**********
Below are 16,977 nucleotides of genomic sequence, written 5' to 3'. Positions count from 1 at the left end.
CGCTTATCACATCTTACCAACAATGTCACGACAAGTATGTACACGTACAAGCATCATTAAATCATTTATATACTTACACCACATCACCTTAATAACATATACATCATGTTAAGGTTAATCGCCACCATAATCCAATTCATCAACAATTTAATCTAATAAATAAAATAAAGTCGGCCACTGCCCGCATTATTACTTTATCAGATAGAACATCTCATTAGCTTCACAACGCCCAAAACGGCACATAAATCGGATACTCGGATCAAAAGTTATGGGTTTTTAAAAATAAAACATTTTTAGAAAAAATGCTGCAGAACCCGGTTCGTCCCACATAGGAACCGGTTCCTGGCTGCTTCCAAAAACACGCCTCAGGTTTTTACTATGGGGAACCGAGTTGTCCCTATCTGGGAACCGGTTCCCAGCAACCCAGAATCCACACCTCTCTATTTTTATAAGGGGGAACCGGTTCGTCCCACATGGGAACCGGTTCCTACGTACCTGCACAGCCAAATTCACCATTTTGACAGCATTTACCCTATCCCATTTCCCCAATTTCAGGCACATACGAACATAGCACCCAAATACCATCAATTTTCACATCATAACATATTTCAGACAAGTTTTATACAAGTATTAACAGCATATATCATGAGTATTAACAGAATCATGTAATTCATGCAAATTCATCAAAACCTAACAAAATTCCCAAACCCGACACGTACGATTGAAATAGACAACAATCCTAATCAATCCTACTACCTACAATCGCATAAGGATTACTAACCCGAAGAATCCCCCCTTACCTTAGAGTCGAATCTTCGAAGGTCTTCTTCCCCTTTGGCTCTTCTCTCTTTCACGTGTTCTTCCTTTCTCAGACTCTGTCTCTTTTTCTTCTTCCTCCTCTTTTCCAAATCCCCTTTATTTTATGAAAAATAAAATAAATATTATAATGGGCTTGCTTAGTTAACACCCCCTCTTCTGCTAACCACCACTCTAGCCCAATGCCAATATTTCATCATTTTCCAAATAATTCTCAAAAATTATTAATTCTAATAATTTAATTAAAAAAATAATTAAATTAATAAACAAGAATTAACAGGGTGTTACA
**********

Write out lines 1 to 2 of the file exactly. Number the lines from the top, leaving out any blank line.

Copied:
Below are 16,977 nucleotides of genomic sequence, written 5' to 3'. Positions count from 1 at the left end.
CGCTTATCACATCTTACCAACAATGTCACGACAAGTATGTACACGTACAAGCATCATTAAATCATTTATATACTTACACCACATCACCTTAATAACATATACATCATGTTAAGGTTAATCGCCACCATAATCCAATTCATCAACAATTTAATCTAATAAATAAAATAAAGTCGGCCACTGCCCGCATTATTACTTTATCAGATAGAACATCTCATTAGCTTCACAACGCCCAAAACGGCACATAAATCGGATACTCGGATCAAAAGTTATGGGTTTTTAAAAATAAAACATTTTTAGAAAAAATGCTGCAGAACCCGGTTCGTCCCACATAGGAACCGGTTCCTGGCTGCTTCCAAAAACACGCCTCAGGTTTTTACTATGGGGAACCGAGTTGTCCCTATCTGGGAACCGGTTCCCAGCAACCCAGAATCCACACCTCTCTATTTTTATAAGGGGGAACCGGTTCGTCCCACATGGGAACCGGTTCCTACGTACCTGCACAGCCAAATTCACCATTTTGACAGCATTTACCCTATCCCATTTCCCCAATTTCAGGCACATACGAACATAGCACCCAAATACCATCAATTTTCACATCATAACATATTTCAGACAAGTTTTATACAAGTATTAACAGCATATATCATGAGTATTAACAGAATCATGTAATTCATGCAAATTCATCAAAACCTAACAAAATTCCCAAACCCGACACGTACGATTGAAATAGACAACAATCCTAATCAATCCTACTACCTACAATCGCATAAGGATTACTAACCCGAAGAATCCCCCCTTACCTTAGAGTCGAATCTTCGAAGGTCTTCTTCCCCTTTGGCTCTTCTCTCTTTCACGTGTTCTTCCTTTCTCAGACTCTGTCTCTTTTTCTTCTTCCTCCTCTTTTCCAAATCCCCTTTATTTTATGAAAAATAAAATAAATATTATAATGGGCTTGCTTAGTTAACACCCCCTCTTCTGCTAACCACCACTCTAGCCCAATGCCAATATTTCATCATTTTCCAAATAATTCTCAAAAATTATTAATTCTAATAATTTAATTAAAAAAATAATTAAATTAATAAACAAGAATTAACAGGGTGTTACA